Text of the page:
Irish Business Leaders – Create the Right Culture or Be Left Behind, Warns Microsoft
A new report commissioned by Microsoft reveals insights into the future of work in organisations in Ireland:
- 76% with strong innovative digital cultures expect double digit growth in next five years.
- 76% of business leaders see having an innovative culture as key to retaining talent. Despite this, only one third of business leaders see getting culture right as their number one priority.
- 79% of employees intend to remain in their jobs where there is an innovative culture.
- Innovative cultures empower 66% of employees to share ideas, with 60% finding it easier to collaborate.
- 71% of employees working in an innovative culture are more likely to speak up if there is an issue at work.
- 60% of Irish employees lose 61% of their time to interruptions, including inefficient meetings, calls, and emails.
- Full report for Ireland can be downloaded here: https://info.microsoft.com/en-thankyou-WE-M365-CNTNT-FY20-01Jan-14-Work-Reworked-SRGCM3185.html
Irish organisations undergoing major transformation need to develop a strong innovative culture to ensure growth, attract and retain talent, and empower employees to be more productive.
These are the findings from new research commissioned by Microsoft which included 9,000 employees and managers across 15 European countries, including 600 respondents in Ireland. This is the latest in Microsoft’s ongoing research into the future of work, that explores the role of technology and digital culture in successful Digital Transformation.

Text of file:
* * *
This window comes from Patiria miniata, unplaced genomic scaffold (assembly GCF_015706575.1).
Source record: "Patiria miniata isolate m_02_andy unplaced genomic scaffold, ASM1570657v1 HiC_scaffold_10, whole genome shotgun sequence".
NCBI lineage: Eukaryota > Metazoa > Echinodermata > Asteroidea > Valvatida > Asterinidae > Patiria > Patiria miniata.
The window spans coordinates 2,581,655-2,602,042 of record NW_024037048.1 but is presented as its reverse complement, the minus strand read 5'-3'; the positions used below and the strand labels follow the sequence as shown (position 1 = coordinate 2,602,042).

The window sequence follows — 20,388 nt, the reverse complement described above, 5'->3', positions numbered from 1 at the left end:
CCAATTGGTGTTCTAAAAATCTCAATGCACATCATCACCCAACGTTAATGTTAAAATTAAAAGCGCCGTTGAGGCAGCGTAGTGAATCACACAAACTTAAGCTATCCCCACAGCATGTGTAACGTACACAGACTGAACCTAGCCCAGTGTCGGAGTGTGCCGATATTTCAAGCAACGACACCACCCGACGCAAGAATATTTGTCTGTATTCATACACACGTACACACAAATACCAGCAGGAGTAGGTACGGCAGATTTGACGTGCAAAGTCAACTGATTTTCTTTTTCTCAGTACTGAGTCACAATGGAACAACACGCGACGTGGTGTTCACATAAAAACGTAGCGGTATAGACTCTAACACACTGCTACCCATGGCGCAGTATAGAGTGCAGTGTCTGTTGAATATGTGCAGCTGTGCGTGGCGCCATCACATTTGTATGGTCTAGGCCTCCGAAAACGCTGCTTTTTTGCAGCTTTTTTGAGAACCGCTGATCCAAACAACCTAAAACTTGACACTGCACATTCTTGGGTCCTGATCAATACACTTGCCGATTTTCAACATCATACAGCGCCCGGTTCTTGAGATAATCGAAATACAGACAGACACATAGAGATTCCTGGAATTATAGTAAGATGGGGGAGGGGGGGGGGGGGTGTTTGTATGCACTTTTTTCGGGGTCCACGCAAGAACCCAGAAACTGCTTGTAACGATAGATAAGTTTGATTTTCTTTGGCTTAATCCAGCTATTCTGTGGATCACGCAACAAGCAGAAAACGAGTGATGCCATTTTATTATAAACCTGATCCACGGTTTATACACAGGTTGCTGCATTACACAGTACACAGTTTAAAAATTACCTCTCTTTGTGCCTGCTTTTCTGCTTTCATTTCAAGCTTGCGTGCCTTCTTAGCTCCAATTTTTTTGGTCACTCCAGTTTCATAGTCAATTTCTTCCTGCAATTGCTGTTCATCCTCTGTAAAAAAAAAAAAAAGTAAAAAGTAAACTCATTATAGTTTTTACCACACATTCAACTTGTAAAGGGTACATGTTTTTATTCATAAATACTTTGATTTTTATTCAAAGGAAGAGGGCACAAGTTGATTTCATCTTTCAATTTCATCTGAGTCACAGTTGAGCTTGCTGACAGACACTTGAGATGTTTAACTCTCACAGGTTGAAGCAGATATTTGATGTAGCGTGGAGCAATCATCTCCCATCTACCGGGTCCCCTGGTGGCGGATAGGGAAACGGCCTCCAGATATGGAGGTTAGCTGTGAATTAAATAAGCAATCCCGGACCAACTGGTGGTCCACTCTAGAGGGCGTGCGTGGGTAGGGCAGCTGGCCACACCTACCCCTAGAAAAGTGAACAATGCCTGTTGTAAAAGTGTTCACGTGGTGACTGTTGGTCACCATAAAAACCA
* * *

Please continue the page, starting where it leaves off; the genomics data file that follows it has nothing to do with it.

In previous Microsoft research, in 2018, the findings showed that a Digital Culture is a crucial element to enable employees to be innovative, engaged, and productive. At that time, 84% of employees felt their company had a weak digital culture and therefore, not surprisingly, 93% of Irish employees working in a weak digital culture felt they had low productivity.
Recommended AI News: Host Analytics Rebrands as Planful
This latest research builds on this by looking at the importance of innovative cultures within organisations to enable employees to be more productive. An Innovative Culture is where new approaches to problems are welcome, and where new ideas get support and employees feel empowered to raise issues or make mistakes.
The research showed that 93% of Irish organisations (92% across the EU) have faced changes in the past few years to their business models, products, business strategy or regulatory environment.
The research examined the challenges facing business leaders and the need to develop an innovative culture to drive successful change and growth. In fact, leaders see cultural change as their number-one challenge in driving transformation.
However, in Ireland only one third of business leaders see getting their organisation’s culture right as their number one priority.
Innovative Culture as a Tangible Advantage
The report highlighted that culture is not just about values and processes – the best way to change culture is to change the way people work together. The research shows the crucial role that an innovative culture can play when it comes to an organisation’s growth and how it can help win the war for talent:
- Cultural Growth: The research found that 76% of Irish companies that have successfully created an innovative culture are more than twice as likely to expect double business digit growth in the next five years compared to competitors with less innovative cultures. In fact, 89% of Irish organisations with a low innovative culture did not predict the same level of growth.
- War for Talent: Companies with innovative cultures are also positioned to win the war for talent, with 79% of their employees planning to stay in their jobs – versus just 62% of those working in less innovative cultures.